economic forecasts


A Contracting Workforce Means Tepid Economic Growth for Advanced Economies

Over at the Fletcher Forum of World Affairs I have a brief article explaining how the aging of populations will not only place increasing burdens on governments providing entitlement benefits for the elderly, but will also strain economic growth.

But what is less discussed, and thus less well understood, is the effect of demographic transformation on economic growth itself. The problem is not strictly that the governments of these countries will be shouldering large obligations associated with a growing elderly population. It is also the fact that these countries will experience very low growth by historical standards because their workforces will be either stagnant or shrinking.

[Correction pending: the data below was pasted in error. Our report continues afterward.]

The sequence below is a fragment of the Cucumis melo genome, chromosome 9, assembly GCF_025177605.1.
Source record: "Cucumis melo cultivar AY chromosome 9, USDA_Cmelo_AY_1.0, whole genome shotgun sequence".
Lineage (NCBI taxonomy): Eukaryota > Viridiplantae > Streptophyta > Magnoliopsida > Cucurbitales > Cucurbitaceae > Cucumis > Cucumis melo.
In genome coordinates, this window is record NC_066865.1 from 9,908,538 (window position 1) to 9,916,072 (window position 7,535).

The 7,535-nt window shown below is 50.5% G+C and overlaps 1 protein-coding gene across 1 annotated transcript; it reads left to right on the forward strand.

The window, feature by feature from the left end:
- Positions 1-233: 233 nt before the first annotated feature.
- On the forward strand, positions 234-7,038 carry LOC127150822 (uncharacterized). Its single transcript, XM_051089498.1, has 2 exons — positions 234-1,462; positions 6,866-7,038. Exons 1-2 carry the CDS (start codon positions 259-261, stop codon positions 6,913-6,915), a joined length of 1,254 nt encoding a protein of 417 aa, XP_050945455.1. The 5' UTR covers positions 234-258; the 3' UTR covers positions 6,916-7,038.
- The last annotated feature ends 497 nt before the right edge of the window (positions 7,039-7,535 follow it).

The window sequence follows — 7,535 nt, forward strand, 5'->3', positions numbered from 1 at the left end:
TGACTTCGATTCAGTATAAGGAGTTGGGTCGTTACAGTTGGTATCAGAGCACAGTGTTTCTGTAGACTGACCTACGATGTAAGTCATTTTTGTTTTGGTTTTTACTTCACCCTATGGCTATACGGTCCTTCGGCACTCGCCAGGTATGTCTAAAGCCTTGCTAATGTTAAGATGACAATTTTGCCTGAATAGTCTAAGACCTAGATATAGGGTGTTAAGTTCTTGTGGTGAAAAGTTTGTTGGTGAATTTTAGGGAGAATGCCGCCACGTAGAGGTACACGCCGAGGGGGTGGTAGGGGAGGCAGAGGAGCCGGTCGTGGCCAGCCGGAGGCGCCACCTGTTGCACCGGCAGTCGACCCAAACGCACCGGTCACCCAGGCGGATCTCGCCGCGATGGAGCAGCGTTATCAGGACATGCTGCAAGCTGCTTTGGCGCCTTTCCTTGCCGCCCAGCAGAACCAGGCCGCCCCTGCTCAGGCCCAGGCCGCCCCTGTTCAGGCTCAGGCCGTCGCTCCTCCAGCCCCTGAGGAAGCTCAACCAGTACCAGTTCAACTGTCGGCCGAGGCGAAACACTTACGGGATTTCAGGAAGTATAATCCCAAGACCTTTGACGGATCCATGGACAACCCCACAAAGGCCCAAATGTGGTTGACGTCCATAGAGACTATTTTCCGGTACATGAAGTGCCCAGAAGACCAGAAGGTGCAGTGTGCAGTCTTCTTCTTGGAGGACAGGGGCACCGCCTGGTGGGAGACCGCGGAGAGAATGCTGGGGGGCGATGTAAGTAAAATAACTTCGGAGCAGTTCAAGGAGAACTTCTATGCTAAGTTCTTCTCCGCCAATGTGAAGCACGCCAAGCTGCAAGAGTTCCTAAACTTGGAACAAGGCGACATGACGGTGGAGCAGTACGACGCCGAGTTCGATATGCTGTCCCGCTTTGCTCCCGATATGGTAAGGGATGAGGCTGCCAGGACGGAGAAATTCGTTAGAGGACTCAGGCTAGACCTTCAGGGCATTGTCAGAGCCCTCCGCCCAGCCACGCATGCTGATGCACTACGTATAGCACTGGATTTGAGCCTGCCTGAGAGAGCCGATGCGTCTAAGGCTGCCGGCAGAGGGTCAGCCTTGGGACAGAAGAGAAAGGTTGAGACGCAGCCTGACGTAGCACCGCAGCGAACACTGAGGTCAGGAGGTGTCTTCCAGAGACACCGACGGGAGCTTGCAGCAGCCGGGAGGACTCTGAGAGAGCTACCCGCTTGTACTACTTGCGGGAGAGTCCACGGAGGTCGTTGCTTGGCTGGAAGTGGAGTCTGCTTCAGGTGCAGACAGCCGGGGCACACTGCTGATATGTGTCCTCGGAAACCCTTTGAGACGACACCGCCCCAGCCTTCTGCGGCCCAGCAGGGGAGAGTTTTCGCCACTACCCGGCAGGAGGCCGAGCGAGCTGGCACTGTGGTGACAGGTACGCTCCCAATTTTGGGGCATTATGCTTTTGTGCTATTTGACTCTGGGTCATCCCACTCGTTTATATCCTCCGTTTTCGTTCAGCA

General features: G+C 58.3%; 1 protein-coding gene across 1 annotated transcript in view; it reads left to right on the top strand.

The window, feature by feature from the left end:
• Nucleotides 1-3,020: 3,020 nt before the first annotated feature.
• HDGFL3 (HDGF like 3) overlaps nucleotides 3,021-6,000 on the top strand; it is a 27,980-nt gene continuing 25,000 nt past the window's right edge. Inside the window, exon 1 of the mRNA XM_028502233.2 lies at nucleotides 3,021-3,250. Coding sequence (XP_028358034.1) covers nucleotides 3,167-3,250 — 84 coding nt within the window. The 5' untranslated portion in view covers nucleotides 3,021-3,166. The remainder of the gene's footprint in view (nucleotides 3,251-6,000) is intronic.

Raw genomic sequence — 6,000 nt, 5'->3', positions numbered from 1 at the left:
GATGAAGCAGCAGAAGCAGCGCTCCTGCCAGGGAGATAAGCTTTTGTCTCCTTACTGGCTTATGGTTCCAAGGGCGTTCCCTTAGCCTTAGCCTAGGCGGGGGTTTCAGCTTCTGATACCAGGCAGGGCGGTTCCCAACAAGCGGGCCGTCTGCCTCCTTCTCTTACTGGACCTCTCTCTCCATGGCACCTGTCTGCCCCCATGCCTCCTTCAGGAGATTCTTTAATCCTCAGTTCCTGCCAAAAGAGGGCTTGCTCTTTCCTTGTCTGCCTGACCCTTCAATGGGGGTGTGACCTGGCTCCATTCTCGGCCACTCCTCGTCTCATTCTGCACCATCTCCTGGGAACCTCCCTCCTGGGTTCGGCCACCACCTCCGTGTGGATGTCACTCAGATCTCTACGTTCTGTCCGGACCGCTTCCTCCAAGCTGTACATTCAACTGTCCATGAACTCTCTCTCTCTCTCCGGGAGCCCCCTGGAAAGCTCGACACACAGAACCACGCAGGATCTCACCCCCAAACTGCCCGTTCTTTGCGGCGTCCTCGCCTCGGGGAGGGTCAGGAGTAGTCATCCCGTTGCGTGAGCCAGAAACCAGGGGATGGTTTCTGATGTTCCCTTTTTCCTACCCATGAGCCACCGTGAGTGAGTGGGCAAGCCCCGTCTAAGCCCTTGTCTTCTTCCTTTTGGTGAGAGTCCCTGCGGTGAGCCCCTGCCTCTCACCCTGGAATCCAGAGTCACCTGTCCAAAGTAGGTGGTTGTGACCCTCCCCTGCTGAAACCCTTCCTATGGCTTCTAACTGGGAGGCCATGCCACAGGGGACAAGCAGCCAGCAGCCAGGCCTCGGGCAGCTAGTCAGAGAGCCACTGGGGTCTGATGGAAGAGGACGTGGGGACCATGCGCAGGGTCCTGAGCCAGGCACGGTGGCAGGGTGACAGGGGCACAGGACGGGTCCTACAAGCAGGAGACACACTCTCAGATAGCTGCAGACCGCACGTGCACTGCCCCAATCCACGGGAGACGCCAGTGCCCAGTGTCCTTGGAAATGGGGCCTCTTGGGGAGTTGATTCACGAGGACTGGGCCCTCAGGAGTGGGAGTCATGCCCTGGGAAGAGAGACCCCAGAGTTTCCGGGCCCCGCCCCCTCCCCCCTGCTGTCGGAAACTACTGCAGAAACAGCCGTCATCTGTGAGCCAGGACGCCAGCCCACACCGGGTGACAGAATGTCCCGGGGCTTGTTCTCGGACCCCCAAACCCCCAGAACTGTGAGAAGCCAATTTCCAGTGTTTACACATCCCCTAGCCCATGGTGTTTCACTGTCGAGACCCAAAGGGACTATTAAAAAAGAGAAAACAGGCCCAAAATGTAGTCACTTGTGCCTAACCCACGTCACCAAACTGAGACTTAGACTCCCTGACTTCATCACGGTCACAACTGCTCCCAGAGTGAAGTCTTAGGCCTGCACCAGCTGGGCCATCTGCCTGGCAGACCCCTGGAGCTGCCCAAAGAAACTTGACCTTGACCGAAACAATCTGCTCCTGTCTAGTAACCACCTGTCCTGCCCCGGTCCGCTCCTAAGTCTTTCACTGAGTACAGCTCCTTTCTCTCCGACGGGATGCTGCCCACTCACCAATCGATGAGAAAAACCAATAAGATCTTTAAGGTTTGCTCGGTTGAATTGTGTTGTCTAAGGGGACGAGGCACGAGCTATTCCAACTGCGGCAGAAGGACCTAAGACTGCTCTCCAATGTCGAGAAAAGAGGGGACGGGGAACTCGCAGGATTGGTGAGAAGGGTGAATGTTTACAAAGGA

Total economic output can be expressed mathematically rather simply. Total GDP is the product of the number of workers in the formal economy and the amount produced per worker. It follows that yearly growth in GDP is a function of change in the size of the workforce and in productivity (i.e., the amount produced per worker).

For decades, Europe, the U.S., and other advanced economies have enjoyed strong growth because their workforces have been growing and capital investment and technology have allowed workers to produce more and more each year. That is now changing, however. Productivity is still improving, but workforces around the world are now barely growing and, in some countries, are about to shrink steadily for the foreseeable future.

You can read the rest of the post here.